A Place at the Altar

Priestesses in Republican Rome

Reddit icon
e-mail icon
Twitter icon
Facebook icon
Google icon
LinkedIn icon
Meghan J. DiLuzio
  • Princeton, NJ: 
    Princeton University Press
    , October
     2016.
     304 pages.
     $45.00.
     Hardcover.
    ISBN
    9780691169576.
     For other formats: Link to Publisher's Website.

Description

A Place at the Altar illuminates a previously underappreciated dimension of religion in ancient Rome: the role of priestesses in civic cult. Demonstrating that priestesses had a central place in public rituals and institutions, Meghan DiLuzio emphasizes the complex, gender-inclusive nature of Roman priesthood. In ancient Rome, priestly service was a cooperative endeavor, requiring men and women, husbands and wives, and elite Romans and slaves to work together to manage the community’s relationship with its gods.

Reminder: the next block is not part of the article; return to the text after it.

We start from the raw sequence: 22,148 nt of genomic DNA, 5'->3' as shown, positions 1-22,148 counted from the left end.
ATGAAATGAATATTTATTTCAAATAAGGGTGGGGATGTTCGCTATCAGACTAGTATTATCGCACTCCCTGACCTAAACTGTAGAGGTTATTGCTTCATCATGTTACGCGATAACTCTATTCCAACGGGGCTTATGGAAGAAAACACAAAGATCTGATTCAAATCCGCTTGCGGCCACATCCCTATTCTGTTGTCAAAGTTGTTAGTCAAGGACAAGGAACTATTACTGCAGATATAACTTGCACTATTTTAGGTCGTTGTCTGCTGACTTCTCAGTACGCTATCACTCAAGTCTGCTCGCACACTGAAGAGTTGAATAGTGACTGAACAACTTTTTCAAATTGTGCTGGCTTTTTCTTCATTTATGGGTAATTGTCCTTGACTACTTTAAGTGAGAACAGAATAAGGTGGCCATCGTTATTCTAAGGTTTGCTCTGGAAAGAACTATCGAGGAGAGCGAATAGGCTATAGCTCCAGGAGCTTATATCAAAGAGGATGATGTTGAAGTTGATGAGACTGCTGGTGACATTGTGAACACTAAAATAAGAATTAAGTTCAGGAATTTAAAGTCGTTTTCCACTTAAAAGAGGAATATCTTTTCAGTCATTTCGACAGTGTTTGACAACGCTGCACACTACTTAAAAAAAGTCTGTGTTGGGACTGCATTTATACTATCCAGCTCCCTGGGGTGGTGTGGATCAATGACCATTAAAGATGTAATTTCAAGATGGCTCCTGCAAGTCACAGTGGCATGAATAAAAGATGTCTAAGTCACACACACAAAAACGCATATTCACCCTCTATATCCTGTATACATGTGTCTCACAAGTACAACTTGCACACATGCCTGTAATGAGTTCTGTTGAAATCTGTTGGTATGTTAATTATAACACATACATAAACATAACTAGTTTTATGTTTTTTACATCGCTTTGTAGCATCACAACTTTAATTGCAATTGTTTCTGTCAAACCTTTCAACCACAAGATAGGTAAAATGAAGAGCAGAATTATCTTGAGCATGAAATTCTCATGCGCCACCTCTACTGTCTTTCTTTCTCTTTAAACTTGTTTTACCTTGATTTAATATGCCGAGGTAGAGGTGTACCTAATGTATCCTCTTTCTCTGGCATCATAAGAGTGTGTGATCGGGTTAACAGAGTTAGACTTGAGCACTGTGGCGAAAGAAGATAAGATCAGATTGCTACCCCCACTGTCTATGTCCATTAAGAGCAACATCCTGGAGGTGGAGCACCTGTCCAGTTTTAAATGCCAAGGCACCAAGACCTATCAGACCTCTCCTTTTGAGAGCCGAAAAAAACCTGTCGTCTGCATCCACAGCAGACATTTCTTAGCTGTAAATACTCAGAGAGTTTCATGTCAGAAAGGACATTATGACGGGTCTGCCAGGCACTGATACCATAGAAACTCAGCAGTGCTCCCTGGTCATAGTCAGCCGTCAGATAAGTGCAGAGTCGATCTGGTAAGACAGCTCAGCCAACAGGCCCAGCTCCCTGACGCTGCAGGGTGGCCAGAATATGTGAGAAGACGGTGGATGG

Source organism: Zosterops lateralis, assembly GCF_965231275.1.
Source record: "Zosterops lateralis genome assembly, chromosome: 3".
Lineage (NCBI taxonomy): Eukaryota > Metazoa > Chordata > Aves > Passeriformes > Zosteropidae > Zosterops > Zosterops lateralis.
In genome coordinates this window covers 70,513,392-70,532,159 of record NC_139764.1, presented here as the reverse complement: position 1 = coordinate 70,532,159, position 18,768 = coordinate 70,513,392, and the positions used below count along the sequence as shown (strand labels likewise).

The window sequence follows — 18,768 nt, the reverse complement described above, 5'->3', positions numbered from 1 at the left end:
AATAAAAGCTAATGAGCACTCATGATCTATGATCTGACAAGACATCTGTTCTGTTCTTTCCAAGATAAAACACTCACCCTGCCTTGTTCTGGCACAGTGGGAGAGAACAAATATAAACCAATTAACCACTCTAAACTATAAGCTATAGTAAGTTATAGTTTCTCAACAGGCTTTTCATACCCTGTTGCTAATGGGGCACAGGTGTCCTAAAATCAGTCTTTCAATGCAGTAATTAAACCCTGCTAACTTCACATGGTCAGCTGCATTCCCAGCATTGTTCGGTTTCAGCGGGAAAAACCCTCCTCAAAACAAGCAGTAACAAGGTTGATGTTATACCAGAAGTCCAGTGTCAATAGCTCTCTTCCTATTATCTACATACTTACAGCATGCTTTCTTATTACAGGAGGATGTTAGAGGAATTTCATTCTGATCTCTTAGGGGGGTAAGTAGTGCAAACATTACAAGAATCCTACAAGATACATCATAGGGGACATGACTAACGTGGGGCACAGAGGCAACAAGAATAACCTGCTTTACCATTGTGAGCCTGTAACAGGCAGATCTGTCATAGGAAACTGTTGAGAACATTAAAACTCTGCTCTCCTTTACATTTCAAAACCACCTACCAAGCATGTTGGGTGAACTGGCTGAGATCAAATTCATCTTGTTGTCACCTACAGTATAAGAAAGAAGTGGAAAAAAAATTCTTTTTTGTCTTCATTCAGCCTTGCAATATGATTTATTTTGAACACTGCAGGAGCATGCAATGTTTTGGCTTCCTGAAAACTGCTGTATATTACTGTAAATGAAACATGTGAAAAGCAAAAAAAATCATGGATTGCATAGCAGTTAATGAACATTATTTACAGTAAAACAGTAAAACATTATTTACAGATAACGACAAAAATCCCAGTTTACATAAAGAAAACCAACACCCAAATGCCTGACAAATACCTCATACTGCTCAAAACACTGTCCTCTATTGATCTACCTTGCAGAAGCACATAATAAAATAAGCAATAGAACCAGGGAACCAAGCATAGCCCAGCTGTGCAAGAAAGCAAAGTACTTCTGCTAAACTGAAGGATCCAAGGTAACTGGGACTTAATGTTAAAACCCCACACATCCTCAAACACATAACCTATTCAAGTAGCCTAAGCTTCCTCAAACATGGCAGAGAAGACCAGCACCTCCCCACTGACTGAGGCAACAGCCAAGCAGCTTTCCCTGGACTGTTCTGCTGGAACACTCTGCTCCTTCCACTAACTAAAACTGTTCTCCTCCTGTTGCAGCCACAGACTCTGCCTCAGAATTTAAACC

Like their male colleagues, priestesses offered sacrifices on behalf of the Roman people, and prayed for the community’s well-being. As they carried out their ritual obligations, they were assisted by female cult personnel, many of them slave women. DiLuzio explores the central role of the Vestal Virgins and shows that they occupied just one type of priestly office open to women. Some priestesses, including the flaminica Dialis, the regina sacrorum, and the wives of the curial priests, served as part of priestly couples. Others, such as the priestesses of Ceres and Fortuna Muliebris, were largely autonomous.

A Place at the Altar offers a fresh understanding of how the women of ancient Rome played a leading role in public cult.

 

About the Author(s)/Editor(s)/Translator(s): 

Meghan J. DiLuzio is assistant professor of classics at Baylor University.

Add New Comment

Reading Religion welcomes comments from AAR members, and you may leave a comment below by logging in with your AAR Member ID and password. Please read our policy on commenting.

Log in to post comments